This content was originally published on Capterra's blog.
Tim Simms, Director of Technology for Bridgeway Community Church in Columbia, Md., knew it was time for a new church website.
Since 2014, total users have increased by 36%—from 57,000 to 77,000—and the website averaged about 14,000 visits per month in 2016.
With about 4,000 members to serve, Bridgeway needed an internet home that could serve its growing community, continue to attract new members, and spread the church’s message of building bridges.
With an audience eager to connect, Bridgeway needed a professional website and church management system capable of opening lines of communication beyond its local community.
“We found this to be a really good time to bolster some of the capabilities that we have,” Simms said. “We need to be able to speak to (visitors) in a way that they’re ready for and are accustomed to.”
The Church Website of the Past
Bridgeway’s old WordPress-based website, built in 2012, worked fine. But its limitations became evident as the Bridgeway community grew.
“We had outgrown the design,” Simms said. “It was a basic site for that time … (but) what we really wanted was a system that gave us more flexibility.”
Enter Solodev, an Orlando-based “enterprise content management platform built for the Amazon Cloud,” according to CTO Shawn Moore.
Churches “have evolved from static websites that had the schedule and the About Us pages,” Moore said. “Historically, church websites were very cookie cutter, like ‘Let’s get the guy down the street to make me a WordPress template’ … churches historically don’t do web experience.”
Church Websites of the Future
Simms, who has more than 20 years of web development experience himself, worked with Moore and Solodev to develop a new website that would not only address Bridgeway’s current needs, but would also be ready for the future.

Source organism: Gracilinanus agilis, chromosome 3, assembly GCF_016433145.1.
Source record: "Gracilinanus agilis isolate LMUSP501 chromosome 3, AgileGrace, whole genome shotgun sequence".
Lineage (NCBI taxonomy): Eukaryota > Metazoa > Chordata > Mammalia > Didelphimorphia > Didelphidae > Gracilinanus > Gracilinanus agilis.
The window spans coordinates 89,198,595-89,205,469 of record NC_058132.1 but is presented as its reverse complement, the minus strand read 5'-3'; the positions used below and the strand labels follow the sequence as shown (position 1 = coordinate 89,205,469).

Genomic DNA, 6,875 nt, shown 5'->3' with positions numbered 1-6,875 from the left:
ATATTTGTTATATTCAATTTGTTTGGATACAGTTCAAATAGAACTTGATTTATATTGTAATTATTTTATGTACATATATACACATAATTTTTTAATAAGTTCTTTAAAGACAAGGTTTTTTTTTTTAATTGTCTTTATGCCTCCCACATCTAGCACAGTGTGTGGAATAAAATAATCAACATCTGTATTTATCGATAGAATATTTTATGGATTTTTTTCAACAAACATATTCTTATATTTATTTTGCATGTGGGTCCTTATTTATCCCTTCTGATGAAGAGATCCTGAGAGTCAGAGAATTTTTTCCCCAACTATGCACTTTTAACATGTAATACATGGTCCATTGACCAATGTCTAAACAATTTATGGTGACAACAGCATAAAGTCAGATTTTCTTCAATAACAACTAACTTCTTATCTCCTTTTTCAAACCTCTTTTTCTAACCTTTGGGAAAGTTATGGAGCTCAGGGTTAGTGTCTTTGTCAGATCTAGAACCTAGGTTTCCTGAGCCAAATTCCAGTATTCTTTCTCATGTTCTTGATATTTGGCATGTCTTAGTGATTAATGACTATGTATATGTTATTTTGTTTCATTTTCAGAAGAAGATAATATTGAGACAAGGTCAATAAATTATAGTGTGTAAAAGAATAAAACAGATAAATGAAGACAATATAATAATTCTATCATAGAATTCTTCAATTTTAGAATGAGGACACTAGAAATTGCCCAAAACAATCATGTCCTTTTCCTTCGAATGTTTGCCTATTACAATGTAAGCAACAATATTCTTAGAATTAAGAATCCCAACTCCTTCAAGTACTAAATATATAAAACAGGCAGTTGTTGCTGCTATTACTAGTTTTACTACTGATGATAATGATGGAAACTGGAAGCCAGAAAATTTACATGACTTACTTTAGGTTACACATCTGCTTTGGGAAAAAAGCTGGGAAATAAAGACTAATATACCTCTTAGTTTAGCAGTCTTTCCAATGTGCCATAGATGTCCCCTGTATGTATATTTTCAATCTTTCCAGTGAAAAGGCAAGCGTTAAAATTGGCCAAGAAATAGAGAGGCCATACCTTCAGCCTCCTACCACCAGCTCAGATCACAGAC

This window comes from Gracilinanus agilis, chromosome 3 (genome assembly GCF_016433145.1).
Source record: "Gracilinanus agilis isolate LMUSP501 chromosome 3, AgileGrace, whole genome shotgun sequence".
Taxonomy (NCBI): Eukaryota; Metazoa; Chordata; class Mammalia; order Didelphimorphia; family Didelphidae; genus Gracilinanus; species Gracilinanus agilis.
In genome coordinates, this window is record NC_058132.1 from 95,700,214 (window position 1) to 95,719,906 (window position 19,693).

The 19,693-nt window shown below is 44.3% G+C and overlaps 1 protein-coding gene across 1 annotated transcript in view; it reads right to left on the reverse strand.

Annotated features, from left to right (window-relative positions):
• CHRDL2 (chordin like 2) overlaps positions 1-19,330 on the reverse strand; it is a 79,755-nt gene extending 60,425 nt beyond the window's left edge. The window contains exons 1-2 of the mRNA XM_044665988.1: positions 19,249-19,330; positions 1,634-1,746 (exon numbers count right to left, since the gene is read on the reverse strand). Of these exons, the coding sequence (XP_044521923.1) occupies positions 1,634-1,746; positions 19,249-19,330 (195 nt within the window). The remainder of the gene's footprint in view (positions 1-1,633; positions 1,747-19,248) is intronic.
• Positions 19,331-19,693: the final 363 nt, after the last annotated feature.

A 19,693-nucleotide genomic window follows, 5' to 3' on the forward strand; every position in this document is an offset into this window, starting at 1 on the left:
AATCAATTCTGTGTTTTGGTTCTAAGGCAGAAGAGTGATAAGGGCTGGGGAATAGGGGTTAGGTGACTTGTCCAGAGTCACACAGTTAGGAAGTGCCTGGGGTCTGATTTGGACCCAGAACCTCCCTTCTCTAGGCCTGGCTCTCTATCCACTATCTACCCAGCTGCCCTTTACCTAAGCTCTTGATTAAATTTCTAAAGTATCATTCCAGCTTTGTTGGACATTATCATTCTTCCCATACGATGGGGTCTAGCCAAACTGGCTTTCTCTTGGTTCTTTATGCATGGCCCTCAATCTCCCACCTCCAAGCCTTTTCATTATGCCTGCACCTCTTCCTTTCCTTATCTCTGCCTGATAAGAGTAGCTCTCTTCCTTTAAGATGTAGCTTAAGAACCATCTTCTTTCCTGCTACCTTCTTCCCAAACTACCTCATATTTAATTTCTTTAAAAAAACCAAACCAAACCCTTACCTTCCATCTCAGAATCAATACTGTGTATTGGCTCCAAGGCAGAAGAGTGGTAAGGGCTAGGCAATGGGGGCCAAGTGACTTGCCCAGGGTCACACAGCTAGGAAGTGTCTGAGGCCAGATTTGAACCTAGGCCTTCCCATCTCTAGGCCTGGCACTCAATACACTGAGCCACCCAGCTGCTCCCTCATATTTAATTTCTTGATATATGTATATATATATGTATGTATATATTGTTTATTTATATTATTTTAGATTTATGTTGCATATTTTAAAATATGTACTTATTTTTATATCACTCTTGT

“Our competition isn’t the church down the street, or even the church in a different part of the country,” Simms said. “Our competition is the other things that people go to. We can provide content that is relevant to the needs that people have.”
Based on their collaboration, Simms and Moore determined five key initiatives to address in Bridgeway’s new website design.
1. Dynamic Content
The most noticeable feature of Bridgeway’s new website is the dynamic storytelling on the front page.
A bold announcement advertises Easter services at Merriweather Post Pavilion. A player embedded in the bottom right corner beckons the visitor to watch BCC TV. A timer counts down to the next live service. Scrolling down, the visitor finds a Story Room featuring dozens of testimonials of life transformation. Every click brings more opportunities to interact and experience.
“We have a lot of content to share, so being able to do that and manage it well is why we went down this path in the first place,” Simms said. “[We’re] taking the video assets that we have and pushing them out to relevant places so that people can get a true multimedia experience.”
A new multimedia scheduler made mass content scheduling more efficient, and a custom landing page manager made it easier for Bridgeway’s web team to tailor specialized landing pages for different events and audiences.
The next step for Bridgeway will be rolling out advanced user experience management features so that the content is customized based on the viewer.
2. Improved Security
Simms’ second biggest concern with Bridgeway’s old website was its vulnerability.
“Security was a huge factor,” said Simms, who felt much more comfortable using a third party “versus having an open source system where we needed to be on top of that ourselves.”
Because Solodev is cloud-based, Bridgeway’s new website is protected by the world-class security of Amazon Web Services.
“The cloud allows us to not have to worry about the infrastructure,” Moore said.
3. Cloud Infrastructure
In addition to added security, a cloud-based system also allows Bridgeway to expand and contract in response to changing needs.
“They have the ability to scale up, scale down, scale vertically, horizontally,” Moore said. “Website traffic is going to keep going through the roof as we find more ways to integrate the offline experience with the online."...
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